Commentary, Local Commentary

Senator Dick Saslaw’s Richmond Report

On January 22, 1973, the Supreme Court enshrined a woman’s constitutional right to choose in its landmark decision in Roe v. Wade. Nearly 50 years later, a dramatically different Court returned us to a darker time with a decision that is disturbing and just plain wrong.

The Court’s stark conservative shift was cemented by its June 24, 2022, decision in Dobbs v. Jackson Women’s Health, which rolled back women’s reproductive rights a half century and made clear that same-sex marriage, access to contraception and other common-sense rights enjoyed by millions of Americans may soon be on the chopping block.

Here in the Commonwealth, Governor Glen Youngkin was quick to capitalize on the decision and announce his intention to ban abortion after 15 weeks of pregnancy. This is what happens when you put Republicans in office. They may tell you they support women, but every time they get a chance to meddle with a woman and her reproductive health, they will. Just two weeks ago, 100 percent of the Republicans in the General Assembly supported the governor’s amendment attempting to ban abortion for those who are financially unable to obtain one even in cases of rape, incest and gross fetal abnormalities. I guarantee you that if this Commonwealth elects a Republican General Assembly next year, within one week of the 2024 legislative session, Governor Youngkin will make sure we follow the misguided path of Florida, Oklahoma, Mississippi, Texas and other states that have radically curtailed a woman’s right to decide what she does with her body.

In a good news story from work done under previous administrations, the Virginia economy continues to make a steady comeback. This is evidenced by the low unemployment numbers as well as the continued investments businesses are making in the Commonwealth. It is gratifying to note that the Virginia Economic Development Partnership has successfully transitioned leadership and continues on a positive trajectory for attracting new business development. The support and vision of the past administrations have guided this success.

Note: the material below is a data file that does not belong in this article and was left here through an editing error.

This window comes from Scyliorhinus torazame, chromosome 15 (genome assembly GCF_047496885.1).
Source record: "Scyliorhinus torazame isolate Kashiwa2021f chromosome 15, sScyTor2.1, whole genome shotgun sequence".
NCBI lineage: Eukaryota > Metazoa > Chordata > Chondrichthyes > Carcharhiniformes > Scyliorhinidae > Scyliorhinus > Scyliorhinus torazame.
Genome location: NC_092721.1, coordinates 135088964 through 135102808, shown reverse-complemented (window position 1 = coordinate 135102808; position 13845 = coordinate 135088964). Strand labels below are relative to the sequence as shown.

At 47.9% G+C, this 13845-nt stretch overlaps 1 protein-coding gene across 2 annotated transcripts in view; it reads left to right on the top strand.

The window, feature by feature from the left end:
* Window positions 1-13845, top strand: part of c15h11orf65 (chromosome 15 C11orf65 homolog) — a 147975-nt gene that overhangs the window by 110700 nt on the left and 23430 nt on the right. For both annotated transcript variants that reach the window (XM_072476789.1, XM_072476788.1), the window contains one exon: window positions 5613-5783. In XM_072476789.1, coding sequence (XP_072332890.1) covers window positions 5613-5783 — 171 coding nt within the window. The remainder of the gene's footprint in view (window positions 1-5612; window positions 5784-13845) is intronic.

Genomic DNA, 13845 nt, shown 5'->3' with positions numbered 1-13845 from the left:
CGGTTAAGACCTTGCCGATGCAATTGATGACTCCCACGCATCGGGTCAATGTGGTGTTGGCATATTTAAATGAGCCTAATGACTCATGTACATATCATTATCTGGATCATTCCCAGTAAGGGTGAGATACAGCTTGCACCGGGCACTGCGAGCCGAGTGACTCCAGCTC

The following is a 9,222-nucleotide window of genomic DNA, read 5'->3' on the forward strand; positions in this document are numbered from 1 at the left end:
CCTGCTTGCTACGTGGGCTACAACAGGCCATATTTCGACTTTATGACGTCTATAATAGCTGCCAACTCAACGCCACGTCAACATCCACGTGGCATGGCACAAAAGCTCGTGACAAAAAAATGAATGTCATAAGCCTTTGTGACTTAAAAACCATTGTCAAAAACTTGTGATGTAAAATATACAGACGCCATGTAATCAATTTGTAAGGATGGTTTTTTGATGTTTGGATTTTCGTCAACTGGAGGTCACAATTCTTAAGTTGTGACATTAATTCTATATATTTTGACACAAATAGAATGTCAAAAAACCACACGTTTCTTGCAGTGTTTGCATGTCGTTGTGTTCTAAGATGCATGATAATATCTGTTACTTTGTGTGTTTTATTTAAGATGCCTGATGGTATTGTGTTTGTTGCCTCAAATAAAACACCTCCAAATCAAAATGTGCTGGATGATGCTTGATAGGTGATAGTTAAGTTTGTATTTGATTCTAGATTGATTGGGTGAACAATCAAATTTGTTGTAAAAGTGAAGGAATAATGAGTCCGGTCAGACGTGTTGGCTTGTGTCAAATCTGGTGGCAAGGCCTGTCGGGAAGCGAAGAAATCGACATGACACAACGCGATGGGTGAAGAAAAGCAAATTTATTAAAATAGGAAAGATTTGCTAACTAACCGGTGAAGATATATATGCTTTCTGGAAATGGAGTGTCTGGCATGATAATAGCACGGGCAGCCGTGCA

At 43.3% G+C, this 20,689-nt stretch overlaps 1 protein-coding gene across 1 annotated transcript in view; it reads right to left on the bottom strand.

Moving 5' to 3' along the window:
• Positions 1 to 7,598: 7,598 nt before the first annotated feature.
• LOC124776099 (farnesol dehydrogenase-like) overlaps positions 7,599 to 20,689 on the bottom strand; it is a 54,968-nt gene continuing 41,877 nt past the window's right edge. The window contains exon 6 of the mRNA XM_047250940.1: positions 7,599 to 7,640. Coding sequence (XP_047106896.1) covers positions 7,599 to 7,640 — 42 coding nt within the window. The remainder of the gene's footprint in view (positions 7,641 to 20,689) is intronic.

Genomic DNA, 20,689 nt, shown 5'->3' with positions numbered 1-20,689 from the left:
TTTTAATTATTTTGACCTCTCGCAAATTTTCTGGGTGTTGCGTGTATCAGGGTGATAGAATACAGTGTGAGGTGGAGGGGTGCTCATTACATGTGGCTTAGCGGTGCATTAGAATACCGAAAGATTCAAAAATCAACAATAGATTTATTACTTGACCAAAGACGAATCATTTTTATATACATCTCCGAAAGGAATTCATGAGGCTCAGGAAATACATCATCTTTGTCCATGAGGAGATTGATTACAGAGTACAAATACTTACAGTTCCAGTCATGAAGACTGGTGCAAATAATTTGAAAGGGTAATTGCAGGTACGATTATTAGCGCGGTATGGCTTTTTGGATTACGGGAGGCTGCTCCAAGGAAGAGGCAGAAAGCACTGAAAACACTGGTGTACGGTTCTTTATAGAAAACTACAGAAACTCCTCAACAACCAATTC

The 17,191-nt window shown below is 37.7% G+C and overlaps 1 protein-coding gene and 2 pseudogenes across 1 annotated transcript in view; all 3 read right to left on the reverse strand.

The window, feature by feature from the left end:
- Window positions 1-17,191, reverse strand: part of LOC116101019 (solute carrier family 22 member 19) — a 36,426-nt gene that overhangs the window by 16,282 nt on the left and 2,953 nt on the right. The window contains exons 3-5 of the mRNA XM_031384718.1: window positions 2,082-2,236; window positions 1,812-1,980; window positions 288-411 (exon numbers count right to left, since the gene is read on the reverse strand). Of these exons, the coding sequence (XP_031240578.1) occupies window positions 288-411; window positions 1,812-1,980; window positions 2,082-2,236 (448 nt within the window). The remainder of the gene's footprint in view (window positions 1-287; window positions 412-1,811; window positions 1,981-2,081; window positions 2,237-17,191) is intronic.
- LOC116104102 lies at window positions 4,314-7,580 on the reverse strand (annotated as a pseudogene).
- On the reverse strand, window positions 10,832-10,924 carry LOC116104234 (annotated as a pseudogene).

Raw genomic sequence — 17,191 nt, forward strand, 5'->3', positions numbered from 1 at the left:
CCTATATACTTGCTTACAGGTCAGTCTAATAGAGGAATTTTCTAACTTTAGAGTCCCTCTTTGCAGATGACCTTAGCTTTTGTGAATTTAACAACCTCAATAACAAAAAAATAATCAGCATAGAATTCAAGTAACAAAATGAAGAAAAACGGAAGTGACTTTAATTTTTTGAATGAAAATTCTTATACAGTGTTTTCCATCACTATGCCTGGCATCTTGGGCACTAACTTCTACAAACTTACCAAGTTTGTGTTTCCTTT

Another headline worth reading is that infants and toddlers can now receive the Covid-19 vaccine. In a continuing effort to put the pandemic behind us, the FDA has approved Covid-19 vaccinations for children under the age of 5. With science as the compass, we have learned a lot about the virus over the past two years, including that the virus did not discriminate by age, gender, or race.

It claimed both the most vulnerable and those who thought they were in the prime of their lives. Vaccinating our youngest is another tool we have to combat this beastly illness. The facts speak for themselves. Hospitalizations and mortalities are lowest where vaccine rates have been the highest in local communities.

The General Assembly sent more than 800 bills covering a myriad of subjects to the governor’s desk for signature, veto, or amendment. The majority of these bills were signed into law and went into effect on July 1. I call your attention to some of the more notable new laws:
HB 1350/SB 87 — Adds important guardrails for dogs and cats bred for experimentation and prevents dealers or breeders from operating in the Commonwealth if they have received a certain number of Animal Welfare Act violations; HB 497/SB 124 — This law makes it a Class 1 misdemeanor for an agent under a power of attorney to knowingly engage in financial exploitation of an incapacitated adult; HB 740/SB 729 — This law makes it a Class 6 felony for a person to willfully break, steal, tamper with etc., any part of a vehicle’s catalytic converter; HB 4/SB 36 — This law requires that school principals report to law enforcement certain acts that may constitute a misdemeanor offense and report to the parents of any minor student who is the specific object of such an act that the incident has been reported to law enforcement; HB 525/SB 439 — This bill requires each institution to maintain and publicly report actual findings of violations of the institution’s code of conduct or of federal or state laws pertaining to hazing that are reported to campus authorities or local law enforcement; HB 1191/SB 361 — This law dictates that every locality must have protocols in place for a diversion of certain 911 calls to crisis call centers and for law enforcement participation in the Marcus alert system.

Best wishes for a safe and enjoyable month of July.

Senator Saslaw represents the 35th District in the Virginia State Senate. He may be emailed at